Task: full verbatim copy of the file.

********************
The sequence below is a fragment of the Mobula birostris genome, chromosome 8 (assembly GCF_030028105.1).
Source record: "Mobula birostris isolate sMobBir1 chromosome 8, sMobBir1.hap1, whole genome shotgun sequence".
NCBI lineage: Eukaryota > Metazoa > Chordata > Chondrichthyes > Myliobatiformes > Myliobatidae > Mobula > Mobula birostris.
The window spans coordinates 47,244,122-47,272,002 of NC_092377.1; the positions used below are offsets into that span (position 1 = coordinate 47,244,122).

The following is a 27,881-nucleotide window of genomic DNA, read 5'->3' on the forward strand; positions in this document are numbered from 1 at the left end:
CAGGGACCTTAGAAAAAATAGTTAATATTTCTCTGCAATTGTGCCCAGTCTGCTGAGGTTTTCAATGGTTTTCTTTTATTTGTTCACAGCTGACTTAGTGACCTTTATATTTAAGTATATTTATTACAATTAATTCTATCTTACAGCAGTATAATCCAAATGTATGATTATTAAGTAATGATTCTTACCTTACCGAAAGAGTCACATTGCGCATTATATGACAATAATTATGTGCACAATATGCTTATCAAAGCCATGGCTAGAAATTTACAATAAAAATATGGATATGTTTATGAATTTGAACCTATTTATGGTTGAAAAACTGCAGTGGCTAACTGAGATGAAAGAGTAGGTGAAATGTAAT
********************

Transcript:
The sequence below is a fragment of the Mobula birostris genome, chromosome 8 (assembly GCF_030028105.1).
Source record: "Mobula birostris isolate sMobBir1 chromosome 8, sMobBir1.hap1, whole genome shotgun sequence".
NCBI lineage: Eukaryota > Metazoa > Chordata > Chondrichthyes > Myliobatiformes > Myliobatidae > Mobula > Mobula birostris.
The window spans coordinates 47,244,122-47,272,002 of NC_092377.1; the positions used below are offsets into that span (position 1 = coordinate 47,244,122).

The following is a 27,881-nucleotide window of genomic DNA, read 5'->3' on the forward strand; positions in this document are numbered from 1 at the left end:
CAGGGACCTTAGAAAAAATAGTTAATATTTCTCTGCAATTGTGCCCAGTCTGCTGAGGTTTTCAATGGTTTTCTTTTATTTGTTCACAGCTGACTTAGTGACCTTTATATTTAAGTATATTTATTACAATTAATTCTATCTTACAGCAGTATAATCCAAATGTATGATTATTAAGTAATGATTCTTACCTTACCGAAAGAGTCACATTGCGCATTATATGACAATAATTATGTGCACAATATGCTTATCAAAGCCATGGCTAGAAATTTACAATAAAAATATGGATATGTTTATGAATTTGAACCTATTTATGGTTGAAAAACTGCAGTGGCTAACTGAGATGAAAGAGTAGGTGAAATGTAAT